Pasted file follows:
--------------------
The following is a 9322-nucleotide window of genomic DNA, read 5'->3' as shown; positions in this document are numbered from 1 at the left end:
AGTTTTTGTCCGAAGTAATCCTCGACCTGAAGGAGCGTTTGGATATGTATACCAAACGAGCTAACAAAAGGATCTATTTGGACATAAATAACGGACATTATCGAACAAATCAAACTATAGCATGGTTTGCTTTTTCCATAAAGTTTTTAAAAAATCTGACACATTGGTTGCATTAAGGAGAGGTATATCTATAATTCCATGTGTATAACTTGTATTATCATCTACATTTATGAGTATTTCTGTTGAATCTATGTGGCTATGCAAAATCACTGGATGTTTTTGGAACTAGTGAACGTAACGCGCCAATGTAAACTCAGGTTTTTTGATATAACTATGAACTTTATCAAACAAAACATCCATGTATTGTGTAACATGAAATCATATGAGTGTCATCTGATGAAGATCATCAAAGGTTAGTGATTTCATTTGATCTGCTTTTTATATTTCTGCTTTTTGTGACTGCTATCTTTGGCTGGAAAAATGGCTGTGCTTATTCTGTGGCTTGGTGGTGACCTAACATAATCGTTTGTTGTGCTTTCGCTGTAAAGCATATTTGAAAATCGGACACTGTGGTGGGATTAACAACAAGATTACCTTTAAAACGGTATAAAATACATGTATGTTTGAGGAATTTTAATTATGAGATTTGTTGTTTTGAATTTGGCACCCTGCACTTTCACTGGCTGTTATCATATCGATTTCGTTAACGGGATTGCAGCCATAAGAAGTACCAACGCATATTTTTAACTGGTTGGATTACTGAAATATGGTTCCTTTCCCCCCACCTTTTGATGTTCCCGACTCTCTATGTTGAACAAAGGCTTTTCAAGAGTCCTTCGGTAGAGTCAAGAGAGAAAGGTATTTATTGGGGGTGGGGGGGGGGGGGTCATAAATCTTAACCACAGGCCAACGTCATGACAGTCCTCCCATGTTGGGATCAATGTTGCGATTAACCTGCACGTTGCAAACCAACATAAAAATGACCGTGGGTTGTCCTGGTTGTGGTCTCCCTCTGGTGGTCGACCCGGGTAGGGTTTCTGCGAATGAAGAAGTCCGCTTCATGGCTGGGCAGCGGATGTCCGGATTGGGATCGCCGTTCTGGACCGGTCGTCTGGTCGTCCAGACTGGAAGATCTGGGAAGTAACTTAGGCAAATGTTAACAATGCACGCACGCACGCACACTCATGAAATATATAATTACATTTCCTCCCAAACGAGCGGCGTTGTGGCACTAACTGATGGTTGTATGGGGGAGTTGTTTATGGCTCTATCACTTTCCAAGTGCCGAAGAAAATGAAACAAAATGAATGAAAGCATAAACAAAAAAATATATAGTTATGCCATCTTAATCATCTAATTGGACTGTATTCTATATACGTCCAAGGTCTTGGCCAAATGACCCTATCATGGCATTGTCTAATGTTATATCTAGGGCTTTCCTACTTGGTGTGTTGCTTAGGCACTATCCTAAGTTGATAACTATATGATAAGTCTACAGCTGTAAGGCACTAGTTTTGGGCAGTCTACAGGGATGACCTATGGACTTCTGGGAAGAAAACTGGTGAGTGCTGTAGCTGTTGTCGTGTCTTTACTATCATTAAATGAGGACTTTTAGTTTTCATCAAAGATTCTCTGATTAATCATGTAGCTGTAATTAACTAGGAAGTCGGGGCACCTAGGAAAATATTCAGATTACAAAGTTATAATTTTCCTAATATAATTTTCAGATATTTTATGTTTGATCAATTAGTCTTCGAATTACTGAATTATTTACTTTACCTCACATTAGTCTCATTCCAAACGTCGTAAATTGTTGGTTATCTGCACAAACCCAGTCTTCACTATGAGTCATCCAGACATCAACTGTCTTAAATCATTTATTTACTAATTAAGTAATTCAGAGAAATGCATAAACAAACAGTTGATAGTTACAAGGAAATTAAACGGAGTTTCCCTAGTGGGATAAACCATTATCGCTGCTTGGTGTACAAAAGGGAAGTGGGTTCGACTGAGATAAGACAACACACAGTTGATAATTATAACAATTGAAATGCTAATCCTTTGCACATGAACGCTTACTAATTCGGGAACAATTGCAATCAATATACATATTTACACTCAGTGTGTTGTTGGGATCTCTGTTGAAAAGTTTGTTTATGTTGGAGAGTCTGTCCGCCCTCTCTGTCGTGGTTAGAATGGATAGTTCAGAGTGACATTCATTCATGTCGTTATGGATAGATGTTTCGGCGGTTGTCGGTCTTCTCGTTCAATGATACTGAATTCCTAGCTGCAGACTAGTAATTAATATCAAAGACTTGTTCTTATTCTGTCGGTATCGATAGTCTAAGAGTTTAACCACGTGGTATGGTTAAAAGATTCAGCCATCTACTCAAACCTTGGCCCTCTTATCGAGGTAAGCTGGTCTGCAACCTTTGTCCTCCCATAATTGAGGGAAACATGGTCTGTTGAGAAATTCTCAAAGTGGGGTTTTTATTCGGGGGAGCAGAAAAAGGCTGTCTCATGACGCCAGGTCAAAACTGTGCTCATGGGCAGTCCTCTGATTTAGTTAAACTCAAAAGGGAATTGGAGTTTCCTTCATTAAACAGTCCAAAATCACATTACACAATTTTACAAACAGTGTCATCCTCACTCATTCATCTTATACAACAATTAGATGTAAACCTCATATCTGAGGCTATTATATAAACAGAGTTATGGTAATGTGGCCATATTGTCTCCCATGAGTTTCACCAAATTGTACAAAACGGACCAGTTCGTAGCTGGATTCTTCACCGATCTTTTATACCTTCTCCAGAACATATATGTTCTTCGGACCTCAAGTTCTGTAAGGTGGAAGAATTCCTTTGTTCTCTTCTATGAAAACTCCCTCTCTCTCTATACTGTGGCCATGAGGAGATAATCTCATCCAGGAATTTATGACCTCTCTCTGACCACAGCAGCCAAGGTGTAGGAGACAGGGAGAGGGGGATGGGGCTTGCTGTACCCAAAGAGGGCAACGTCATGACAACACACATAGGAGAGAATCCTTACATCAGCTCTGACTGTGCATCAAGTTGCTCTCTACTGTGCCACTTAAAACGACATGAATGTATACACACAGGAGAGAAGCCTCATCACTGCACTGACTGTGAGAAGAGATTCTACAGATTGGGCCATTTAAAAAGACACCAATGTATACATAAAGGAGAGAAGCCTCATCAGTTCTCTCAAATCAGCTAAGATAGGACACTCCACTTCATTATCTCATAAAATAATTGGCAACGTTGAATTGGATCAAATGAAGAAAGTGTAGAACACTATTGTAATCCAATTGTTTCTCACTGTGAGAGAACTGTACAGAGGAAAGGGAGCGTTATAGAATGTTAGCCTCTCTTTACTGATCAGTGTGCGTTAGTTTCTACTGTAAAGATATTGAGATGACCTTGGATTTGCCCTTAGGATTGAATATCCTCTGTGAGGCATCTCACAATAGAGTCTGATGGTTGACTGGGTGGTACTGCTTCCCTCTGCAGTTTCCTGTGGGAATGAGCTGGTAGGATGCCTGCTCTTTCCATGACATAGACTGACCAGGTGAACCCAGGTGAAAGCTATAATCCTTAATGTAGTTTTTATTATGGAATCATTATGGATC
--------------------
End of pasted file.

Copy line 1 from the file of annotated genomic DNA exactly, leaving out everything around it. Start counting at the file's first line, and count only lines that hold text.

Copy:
The following is a 9322-nucleotide window of genomic DNA, read 5'->3' as shown; positions in this document are numbered from 1 at the left end: